It is only six weeks since I was diagnosed with Celiac Disease. Wow. Seriously, wow! It quite honestly feels like months. I can not believe how much information has been crammed into the part of my brain filing cabinet section labelled ‘food and nutrition’. Obviously, I have also had to start a whole new draw in that filing cabinet called ‘gluten free’.
On the emotional side of things, acceptance is still all good. I’m still happy that it was this diagnosis and not something worse. I do have days where I think how lovely it would be to just grab a sandwich for lunch, or pizza for tea, but I’m learning that these are no longer options in my reality. I have no doubt that the more I do this, the easier it will become.
There have been a few changes that are obvious to me since I became gluten free:
- I spend a LOT more time thinking about food. Mostly what’s coming up, not like, obsessing over what I can’t have or anything (most of the time!).
- I no longer wake up with my hands, feet, knees and everything in between aching everyday. This started easing within days of giving up gluten. I’m very happy about this.
- The kids check ingredients on things for me, like salad dressings to make sure I’m ‘safe’. In reality I’ve checked EVERYTHING at the supermarket but it’s sweet that they’re looking out for me and I love them for it.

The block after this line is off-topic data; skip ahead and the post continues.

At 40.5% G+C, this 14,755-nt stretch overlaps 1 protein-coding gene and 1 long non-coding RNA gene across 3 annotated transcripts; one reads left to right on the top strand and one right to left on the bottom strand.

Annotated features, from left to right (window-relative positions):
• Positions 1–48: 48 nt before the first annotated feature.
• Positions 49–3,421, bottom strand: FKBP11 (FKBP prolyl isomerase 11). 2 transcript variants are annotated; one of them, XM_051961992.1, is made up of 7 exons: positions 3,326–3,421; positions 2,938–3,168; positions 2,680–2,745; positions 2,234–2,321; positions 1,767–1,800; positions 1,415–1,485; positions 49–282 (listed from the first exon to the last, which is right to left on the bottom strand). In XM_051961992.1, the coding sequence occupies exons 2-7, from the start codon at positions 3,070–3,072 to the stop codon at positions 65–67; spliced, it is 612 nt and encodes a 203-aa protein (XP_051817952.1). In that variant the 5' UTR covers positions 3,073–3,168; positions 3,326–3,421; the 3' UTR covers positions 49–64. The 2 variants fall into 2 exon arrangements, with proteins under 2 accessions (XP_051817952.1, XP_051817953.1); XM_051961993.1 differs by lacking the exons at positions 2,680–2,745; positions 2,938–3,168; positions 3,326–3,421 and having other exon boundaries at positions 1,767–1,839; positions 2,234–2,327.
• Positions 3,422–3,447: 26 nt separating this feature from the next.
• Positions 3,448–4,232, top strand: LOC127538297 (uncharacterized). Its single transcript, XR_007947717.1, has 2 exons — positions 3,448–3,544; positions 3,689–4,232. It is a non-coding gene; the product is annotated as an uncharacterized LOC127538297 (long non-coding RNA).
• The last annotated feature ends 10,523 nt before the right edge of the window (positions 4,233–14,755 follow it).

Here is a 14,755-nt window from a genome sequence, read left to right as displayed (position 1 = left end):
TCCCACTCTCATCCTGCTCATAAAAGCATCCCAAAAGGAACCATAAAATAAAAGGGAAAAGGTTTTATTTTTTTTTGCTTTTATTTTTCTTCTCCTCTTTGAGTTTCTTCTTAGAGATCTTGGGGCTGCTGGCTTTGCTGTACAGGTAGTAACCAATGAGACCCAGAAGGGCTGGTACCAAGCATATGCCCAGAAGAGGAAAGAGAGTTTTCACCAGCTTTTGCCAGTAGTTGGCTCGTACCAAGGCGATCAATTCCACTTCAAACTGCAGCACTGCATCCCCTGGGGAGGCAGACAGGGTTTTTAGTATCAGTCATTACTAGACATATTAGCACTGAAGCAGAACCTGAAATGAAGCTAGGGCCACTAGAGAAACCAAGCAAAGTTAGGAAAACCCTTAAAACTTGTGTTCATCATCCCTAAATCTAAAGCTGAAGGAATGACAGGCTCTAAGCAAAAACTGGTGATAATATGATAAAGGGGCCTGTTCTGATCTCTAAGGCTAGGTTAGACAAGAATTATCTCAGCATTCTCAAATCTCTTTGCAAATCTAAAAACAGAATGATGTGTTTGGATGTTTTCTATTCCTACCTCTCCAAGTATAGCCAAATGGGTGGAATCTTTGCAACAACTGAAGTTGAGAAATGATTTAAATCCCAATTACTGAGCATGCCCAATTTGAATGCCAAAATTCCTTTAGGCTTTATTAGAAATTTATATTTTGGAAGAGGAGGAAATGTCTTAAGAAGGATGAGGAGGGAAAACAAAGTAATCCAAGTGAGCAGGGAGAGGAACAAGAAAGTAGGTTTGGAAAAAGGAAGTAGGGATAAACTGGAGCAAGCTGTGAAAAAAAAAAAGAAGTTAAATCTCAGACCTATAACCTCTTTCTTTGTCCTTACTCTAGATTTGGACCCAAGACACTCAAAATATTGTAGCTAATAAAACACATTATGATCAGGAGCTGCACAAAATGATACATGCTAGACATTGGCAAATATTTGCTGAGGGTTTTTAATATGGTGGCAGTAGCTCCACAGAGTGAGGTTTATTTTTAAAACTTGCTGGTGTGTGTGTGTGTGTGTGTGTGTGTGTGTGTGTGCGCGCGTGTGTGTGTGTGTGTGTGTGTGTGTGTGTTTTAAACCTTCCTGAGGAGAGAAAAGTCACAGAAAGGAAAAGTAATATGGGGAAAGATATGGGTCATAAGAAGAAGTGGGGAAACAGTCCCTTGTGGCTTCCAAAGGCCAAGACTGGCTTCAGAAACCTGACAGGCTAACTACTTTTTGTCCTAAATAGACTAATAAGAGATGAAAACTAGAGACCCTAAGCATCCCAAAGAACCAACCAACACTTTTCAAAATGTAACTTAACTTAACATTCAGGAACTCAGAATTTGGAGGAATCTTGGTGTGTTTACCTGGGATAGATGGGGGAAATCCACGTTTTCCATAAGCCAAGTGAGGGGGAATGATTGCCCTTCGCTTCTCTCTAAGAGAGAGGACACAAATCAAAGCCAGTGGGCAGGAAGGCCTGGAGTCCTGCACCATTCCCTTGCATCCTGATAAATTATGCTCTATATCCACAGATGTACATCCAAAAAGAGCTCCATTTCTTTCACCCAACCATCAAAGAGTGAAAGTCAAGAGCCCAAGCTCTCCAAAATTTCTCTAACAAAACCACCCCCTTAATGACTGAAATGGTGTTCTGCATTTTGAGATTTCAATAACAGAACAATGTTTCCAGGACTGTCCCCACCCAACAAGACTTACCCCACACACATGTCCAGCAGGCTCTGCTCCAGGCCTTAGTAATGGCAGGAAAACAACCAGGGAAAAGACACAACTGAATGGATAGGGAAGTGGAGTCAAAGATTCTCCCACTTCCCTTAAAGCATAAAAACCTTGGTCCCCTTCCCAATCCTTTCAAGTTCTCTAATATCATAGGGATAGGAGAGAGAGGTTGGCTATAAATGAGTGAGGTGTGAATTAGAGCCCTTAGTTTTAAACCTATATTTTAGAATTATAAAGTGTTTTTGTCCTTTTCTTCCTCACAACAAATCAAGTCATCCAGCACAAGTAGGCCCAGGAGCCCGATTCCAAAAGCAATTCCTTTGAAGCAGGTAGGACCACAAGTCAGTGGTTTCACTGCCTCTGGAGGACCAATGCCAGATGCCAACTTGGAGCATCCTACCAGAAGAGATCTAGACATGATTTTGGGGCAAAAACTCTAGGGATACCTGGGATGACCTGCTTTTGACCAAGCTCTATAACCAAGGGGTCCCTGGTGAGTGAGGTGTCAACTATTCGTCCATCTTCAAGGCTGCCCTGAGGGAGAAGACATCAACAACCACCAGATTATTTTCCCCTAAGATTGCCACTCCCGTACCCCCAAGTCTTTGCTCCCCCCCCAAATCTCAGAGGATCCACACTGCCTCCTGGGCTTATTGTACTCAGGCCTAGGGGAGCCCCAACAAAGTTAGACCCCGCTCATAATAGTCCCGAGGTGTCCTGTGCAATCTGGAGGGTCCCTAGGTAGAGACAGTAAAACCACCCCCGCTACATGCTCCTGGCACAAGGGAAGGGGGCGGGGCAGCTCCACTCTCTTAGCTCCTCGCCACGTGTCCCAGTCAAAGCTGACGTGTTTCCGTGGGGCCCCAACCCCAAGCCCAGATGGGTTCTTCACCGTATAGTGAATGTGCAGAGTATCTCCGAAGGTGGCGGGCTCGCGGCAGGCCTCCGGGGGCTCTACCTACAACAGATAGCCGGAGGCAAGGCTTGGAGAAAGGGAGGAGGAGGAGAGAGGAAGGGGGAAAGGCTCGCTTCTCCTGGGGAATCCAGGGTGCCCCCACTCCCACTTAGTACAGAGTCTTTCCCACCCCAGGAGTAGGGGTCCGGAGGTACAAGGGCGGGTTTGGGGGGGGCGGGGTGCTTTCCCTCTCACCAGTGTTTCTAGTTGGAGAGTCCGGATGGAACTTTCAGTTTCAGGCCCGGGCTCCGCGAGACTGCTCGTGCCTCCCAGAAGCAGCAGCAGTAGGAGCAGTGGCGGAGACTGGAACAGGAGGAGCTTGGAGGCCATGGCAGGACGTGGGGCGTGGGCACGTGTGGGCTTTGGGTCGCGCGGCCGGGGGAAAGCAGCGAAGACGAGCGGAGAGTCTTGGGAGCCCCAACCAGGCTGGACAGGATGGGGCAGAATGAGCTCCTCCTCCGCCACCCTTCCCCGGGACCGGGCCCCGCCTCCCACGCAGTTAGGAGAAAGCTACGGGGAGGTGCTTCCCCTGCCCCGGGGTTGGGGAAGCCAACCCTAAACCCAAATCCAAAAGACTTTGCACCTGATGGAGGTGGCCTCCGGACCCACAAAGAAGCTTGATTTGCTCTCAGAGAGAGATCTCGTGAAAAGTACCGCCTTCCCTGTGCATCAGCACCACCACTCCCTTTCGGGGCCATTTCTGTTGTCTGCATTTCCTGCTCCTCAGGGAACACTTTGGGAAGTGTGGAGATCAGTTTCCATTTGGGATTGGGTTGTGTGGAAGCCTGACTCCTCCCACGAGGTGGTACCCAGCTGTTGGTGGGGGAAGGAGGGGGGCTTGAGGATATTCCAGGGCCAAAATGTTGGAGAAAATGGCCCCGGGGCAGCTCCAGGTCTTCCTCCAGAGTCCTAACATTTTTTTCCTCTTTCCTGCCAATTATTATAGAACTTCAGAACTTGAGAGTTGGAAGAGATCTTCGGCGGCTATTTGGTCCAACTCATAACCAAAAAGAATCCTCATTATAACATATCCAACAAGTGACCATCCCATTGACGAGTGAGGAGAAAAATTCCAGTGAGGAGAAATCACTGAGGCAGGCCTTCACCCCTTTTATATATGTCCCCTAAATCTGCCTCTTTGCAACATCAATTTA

- I take photos of my yummy meals and post them on Instagram now – it’s like I have something to prove. Gluten free can be yummy and beautiful too!
- We go through up to four dish cloths a day in my kitchen now. I’m getting pretty finicky about cleanliness in there and it’s not like my standards were low to start with. My husband and kids are totally following suit and and mostly being so so so careful.
- I’m a lot more motivated to get myself out walking and keep myself generally healthy. This is very good.
- I can now go 2-3 days without a nap. Sometimes. This is huge progress from sleeping every day, up to 2-3 hours a day when I could fit it in.
So as you see, this doesn’t just affect me, my family have to be on board as well. I’m lucky they’re with me in this and willing to do what it takes to keep me healthy. I read about others in shared accommodation trying to maintain gluten-free-ness – I can imagine that would be more challenging.
One of the biggest upsides, aside from the fact that I’m starting to feel better, is that I’ve really connected with a friend who has recently started on a full auto immune protocol diet, also for health reasons. You think gluten free is brutal? Her road is a lot tougher to walk. Realising we’re both on a similar path we share recipes and ideas and can be very honest with each other about how we’re feeling (physically and mentally) and what’s really going on. This has, and no doubt will continue to be, an incredible sanity saver for me. God is good, He knows what/who we need and has everything/everyone perfectly placed ahead of us.
If you’re a newbie on this journey like me, hang in there and look on the bright side, there will always be a bright side. And find someone else on the same journey to share with (I’m here). We can do this!